Similarly, woman can be more susceptible to sugar cravings around the time of their menstrual cycle. That might not come as a huge surprise to you… studies have shown that higher oestrogen levels are associated with greater levels of the hunger hormone, leptin, which triggers stronger cravings for sugary foods.  PMS also causes the stress hormone cortisol to increase and the feel-good hormone serotonin to dip, making you reach for chocolate, chips and sugary snacks to give you a feel-good boost at that time of the month.

What To Do About Your Sugar Craving

Generally, the foods you choose to eat every day can help to regulate or trigger these cravings by helping to balance your biochemistry. Try switching your white bread, pasta, sugary cereals, low fat products and processed foods for lower GL (glycaemic load) alternatives such as wholegrains, pulses, root vegetables and increasing your protein intake at each meal. This can help balance your blood sugar better.

Quality proteins such as eggs, turkey, salmon and nuts and seeds are also rich in tryptophan, which support production of serotonin and dopamine – a much better source than a packet of chocolate digestives or a bag of sweeties.  Making the switch to a more wholesome and nourishing alternative may be a much more sustainable approach to healthy weight loss than crazy diets you might be tempted to try.

DO YOU CRAVE SALTY SNACKS?selective focus photo of french fries

Sugar doesn’t do it for you? Perhaps you are more inclined to reach for savoury, salty foods; crisps, salted nuts, cheese and biscuits.  Generally speaking, this may be a sign that your adrenal glands are under strain, and that hankering for salt could be attributed to stress, fatigue or PMS.  You rely on your adrenals to produce the stress hormones cortisol and adrenaline whenever you need it to meet challenging situations. That might mean deadlines at work, training for a marathon or gearing yourself up for a big presentation. The adrenal glands also play a big role in maintaining good energy levels and quality sleep.

Chronic demand on the adrenals due to long-term physiological stress (from over-exercising, medications, high caffeine, sugar, alcohol etc) or psychological stress/anxiety can result in fatigue and insufficient secretion of adrenaline and cortisol,  but also the hormones aldosterone, renin and angiotensin which regulate blood pressure by controlling fluid levels and electrolyte balance in the body.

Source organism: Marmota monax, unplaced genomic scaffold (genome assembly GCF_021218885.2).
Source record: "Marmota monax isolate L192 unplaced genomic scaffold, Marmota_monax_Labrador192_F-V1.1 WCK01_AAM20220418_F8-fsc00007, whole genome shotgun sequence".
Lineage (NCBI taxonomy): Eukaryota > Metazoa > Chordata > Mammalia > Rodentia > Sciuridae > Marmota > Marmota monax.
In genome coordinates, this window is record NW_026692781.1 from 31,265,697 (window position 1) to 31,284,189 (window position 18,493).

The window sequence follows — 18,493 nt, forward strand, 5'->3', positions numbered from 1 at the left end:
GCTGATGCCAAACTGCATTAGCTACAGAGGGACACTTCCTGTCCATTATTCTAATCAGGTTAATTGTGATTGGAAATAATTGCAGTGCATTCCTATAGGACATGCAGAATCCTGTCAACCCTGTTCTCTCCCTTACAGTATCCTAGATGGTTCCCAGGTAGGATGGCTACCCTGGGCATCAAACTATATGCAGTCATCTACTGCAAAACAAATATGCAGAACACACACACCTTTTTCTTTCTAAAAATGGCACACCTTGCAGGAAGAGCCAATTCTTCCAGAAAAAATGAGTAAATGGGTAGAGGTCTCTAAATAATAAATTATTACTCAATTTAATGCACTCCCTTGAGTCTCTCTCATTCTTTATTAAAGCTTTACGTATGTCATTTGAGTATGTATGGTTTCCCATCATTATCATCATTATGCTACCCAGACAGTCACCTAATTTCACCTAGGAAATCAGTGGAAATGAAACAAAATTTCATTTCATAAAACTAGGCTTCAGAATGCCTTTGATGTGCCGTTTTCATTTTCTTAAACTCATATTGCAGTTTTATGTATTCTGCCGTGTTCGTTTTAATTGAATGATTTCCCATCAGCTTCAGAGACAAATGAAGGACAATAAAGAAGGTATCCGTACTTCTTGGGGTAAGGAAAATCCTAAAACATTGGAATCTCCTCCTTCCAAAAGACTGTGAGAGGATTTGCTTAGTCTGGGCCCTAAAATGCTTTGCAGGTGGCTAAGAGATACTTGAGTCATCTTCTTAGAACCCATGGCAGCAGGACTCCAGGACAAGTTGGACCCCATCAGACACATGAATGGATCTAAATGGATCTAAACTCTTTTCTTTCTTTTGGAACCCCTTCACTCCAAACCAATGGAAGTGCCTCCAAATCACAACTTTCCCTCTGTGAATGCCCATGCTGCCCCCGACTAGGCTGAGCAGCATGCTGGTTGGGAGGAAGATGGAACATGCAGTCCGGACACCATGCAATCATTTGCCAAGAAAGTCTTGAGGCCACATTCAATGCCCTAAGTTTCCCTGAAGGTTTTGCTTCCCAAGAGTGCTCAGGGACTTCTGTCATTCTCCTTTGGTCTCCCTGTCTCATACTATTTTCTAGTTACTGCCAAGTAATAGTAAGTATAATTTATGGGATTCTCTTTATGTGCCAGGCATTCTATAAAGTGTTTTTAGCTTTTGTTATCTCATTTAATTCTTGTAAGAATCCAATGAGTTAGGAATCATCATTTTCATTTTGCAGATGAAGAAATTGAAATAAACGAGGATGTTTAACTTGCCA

When your adrenals are tired and don’t produce enough aldosterone, your blood pressure can become low and result in salt cravings and these might be accompanied with other symptoms such as fatigue, mood swings including low mood and anxiety, insomnia, brain fog, excessive thirst, headaches and nausea. These are often classic signs of adrenal fatigue, which can result after long periods of psychological/physiological stress which places extra demands on the adrenal glands and results in them ‘burning out’ and not functioning optimally.

Please don’t read this and think that I’m suggesting you need to be consuming salt by the bucket load. Too much sodium (the key element in salt) should be avoided as it can tip the hormone balance in the other direction and contribute to high blood pressure and other cardiovascular issues.

The good news is that the adrenal glands can be supported through nutrition and lifestyle to help rebalance hormones. Working with a Registered Nutritional Therapist can be a powerful way of equipping you with the knowledge to recognise these signs when they present themselves, and make positive changes to benefit your long-term health and well-being. Please contact me for a complimentary 30 minute Wellness Call if you’d like more information: info@yournutritionalhealth.co.uk or on 07812 163 324.

Nutrition is Powerful Medicine

Food literally changes your biochemistry and gene expression

Did you know that the food we eat is so powerful that it turns our genes on and off, to alter our weight, blood pressure, blood cholesterol, cancer growth, and even our chances of healthy ageing, among numerous other aspects of our health? Until recently, it was believed you were stuck with the genes you were born with. But we know from research  now that your genes get turned on and off and are expressed to greater or lesser degrees depending on your diet and lifestyle factors. The impact of nutrition on our genes is called nutrigenomics.

It may be that our genes load the gun and are responsible for our predisposition to getting certain illnesses, but our diet and lifestyle pull the trigger, and largely influence whether or not we get them. Nutrition is powerful medicine you can use to your advantage.  It can literally change your life.

A healthy diet can make a big difference in your life but what happens if you don’t know how to start? A Nutritional Therapist can help set you on the right path to healthy living and ageing.

How can a nutrition professional help you?

So what’s to understand about good nutrition?! Everyone knows what a balanced diet is, right? There are articles on healthy eating in every newspaper and magazine. Why would you want to go to see someone to tell you what to eat?!! Your mum did that for you, didn’t she?

Most people get – on a conceptual level at least – that they should probably eat a bit better than they do, they should probably move more and take the time for more ‘me time’ to live a long and happy life.

‘Life’ seems to get in the way of achieving that. Many of us are juggling jobs and the complexities of modern relationships, leaving little time to dedicate to the business of ‘being healthy’. Convenience often wins. It’s not that that’s wrong per se, but here’s the thing: all the time we are not eating or moving or living well, we are silently getting unhealthier.